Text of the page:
Cindy McCain Net Worth: How Did John McCain's Wife Earn Her Massive Personal Fortune?

By on August 30, 2018 in ArticlesBillionaire News

As the country mourns the patriot, war hero and Senator John McCain, eyes turn towards the Arizona senate seat he has left vacant and who may step in to fill it. One name that keeps coming up is that of his beloved wife, Cindy McCain. We got to know the stunning blonde a bit during McCain's 2008 Presidential campaign. But who is the woman behind the Senator and where did her wealth come from? As we pointed out in our profile of Senator McCain, most of the couple's enormous fortune actually comes from Cindy's side of the family.

Cindy Lou Hensley McCain was born May 20, 1954 in Phoenix, Arizona. Her mom was Marguerite "Smitty" Hensley. Her father, James founded Hensley & Co. She was the only child of her parents' second marriages and grew up wealthy in Phoenix. She won the 1968 Junior Rodeo Queen of Arizona title. She went to Central High School where she was named Best Dressed as a senior. She graduated in 1972. She enrolled at the University of Southern California where she was a member of the Kappa Alpha Theta sorority. She graduated with her bachelor's degree in education in 1976. She stayed at USC to get her master's degree in special education in 1978. She wrote her thesis on the role of movement therapy that laid the groundwork for the way children with severe disabilities are treated. She declined her father's offer to join the family business and took a job for one year as a special education teacher at Agua Fria High School in Avondale, Arizona. She worked with children with Down syndrome and other disabilities.

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In April 1979, McCain met Cindy Hensley at a military reception in Hawaii. He began dating her, while at the same time asking his wife to grant him a divorce. John and Carol divorced in April 1980. John and Cindy were married in May 1980. As Cindy was the heiress to a large fortune, the couple had a prenuptial agreement that kept almost all of the Hensley family money and assets in her name. John and Cindy have always kept their finances apart and filed income tax returns separately.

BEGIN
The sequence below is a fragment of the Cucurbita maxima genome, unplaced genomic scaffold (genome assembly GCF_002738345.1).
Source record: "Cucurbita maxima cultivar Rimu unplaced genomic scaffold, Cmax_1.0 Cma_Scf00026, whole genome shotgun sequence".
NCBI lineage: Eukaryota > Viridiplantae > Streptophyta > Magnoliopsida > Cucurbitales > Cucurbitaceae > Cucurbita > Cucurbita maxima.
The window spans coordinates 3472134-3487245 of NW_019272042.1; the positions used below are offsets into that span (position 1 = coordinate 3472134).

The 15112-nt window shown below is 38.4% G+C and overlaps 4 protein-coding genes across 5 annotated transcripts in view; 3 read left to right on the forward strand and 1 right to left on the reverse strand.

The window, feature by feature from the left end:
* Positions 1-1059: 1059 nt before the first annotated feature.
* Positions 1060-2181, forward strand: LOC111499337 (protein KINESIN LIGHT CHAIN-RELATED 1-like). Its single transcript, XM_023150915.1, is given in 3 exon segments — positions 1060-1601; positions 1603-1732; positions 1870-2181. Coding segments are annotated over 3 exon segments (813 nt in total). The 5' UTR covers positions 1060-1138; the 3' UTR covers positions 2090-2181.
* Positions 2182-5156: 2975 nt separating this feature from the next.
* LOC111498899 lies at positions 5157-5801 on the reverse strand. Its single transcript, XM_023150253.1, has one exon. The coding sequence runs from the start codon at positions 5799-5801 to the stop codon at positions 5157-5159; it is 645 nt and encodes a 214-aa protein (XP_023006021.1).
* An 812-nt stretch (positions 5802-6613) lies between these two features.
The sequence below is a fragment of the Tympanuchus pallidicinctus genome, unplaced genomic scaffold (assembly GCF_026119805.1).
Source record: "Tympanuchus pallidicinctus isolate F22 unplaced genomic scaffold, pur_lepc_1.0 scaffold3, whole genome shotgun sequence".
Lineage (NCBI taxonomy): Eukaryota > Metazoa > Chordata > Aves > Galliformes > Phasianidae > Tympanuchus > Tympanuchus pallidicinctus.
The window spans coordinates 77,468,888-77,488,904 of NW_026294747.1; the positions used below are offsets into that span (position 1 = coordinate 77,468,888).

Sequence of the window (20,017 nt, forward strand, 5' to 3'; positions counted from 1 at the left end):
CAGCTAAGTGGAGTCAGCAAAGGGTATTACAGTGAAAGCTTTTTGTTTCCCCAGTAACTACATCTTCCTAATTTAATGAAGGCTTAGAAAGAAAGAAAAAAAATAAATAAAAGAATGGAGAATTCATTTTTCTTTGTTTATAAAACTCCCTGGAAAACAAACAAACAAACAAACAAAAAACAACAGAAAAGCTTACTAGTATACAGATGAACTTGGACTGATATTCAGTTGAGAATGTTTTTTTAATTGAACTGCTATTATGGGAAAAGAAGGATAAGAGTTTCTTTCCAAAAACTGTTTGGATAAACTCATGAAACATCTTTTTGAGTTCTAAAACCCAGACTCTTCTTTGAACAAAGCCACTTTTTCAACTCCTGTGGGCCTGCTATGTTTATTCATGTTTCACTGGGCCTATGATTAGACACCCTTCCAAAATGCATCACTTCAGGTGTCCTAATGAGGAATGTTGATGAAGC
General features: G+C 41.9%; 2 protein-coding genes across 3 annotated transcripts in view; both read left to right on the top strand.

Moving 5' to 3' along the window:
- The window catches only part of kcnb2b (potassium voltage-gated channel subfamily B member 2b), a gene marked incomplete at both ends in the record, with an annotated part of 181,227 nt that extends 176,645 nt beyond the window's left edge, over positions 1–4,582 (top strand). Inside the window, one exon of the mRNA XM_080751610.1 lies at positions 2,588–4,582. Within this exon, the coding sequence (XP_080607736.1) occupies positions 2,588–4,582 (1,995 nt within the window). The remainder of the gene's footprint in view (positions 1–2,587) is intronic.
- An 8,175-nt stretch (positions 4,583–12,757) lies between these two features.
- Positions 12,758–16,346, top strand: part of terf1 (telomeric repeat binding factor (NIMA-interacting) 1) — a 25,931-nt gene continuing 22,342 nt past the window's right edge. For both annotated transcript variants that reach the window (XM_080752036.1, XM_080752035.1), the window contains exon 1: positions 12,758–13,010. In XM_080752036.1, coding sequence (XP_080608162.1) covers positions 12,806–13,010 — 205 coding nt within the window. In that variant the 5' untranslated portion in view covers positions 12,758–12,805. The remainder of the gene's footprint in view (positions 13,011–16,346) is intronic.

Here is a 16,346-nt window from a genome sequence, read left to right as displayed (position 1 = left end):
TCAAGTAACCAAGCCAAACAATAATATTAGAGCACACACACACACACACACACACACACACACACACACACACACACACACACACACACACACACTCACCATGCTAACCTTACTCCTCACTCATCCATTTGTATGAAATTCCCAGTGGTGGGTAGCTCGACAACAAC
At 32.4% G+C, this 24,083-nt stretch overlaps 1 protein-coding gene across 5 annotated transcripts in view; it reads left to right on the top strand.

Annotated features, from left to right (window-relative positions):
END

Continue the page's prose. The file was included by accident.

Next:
Cindy's father, Jim, founded Hensley & Co. in 1955. The Phoenix-based business grew to become one of the largest Anheuser-Busch beer distributors in the U.S. Jim Hensley's business and political connections helped John McCain to get into Arizona politics. Cindy went door to door with her husband campaigning for his first bid for U.S. Congress in 1982. She was heavily involved in campaign strategy. Her family wealth helped McCain in his political campaigns as the Hensley family was able to grant significant loans to his early campaigns.

When John McCain was elected to Congress in 1982, the couple moved to Alexandria, Virginia. Cindy spent two months in 1983 writing handwritten notes on 4,000 Christmas cards that were sent to constituents and others who had helped them along the way. Cindy didn't have an easy time in Washington D.C. at first as John's first wife, Carol McCain, was a popular figure on the D.C. social scene. The pretty blonde from Arizona was an outsider. During this period, Cindy had a number of miscarriages. She was homesick for Arizona.

Cindy moved back to Arizona in early 1984. Meghan McCain, the couple's first daughter, was born later that year. Son John Sidney IV "Jack" was born in 1986 and son James in 1988.

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In 1984, Cindy took a vacation to Truk Lagoon, Micronesia, where she witnessed substandard medical facilities. That trip inspired her to found the American Voluntary Medical Team (AVMT) in 1988. AVMT was a non-profit organization that arranged trips for doctors, nurses, and other medical personnel to provide in the field emergency medical care to war torn or disaster-struck areas in developing countries like Vietnam, Kuwait, Micronesia, Zaire, Iraq, Nicaragua, El Salvador, India, and Bangladesh. In Zaire, AVMT helped refugees of the Rwandan genocide. Cindy led 55 of these medical missions over seven years. Each mission was at least two weeks long.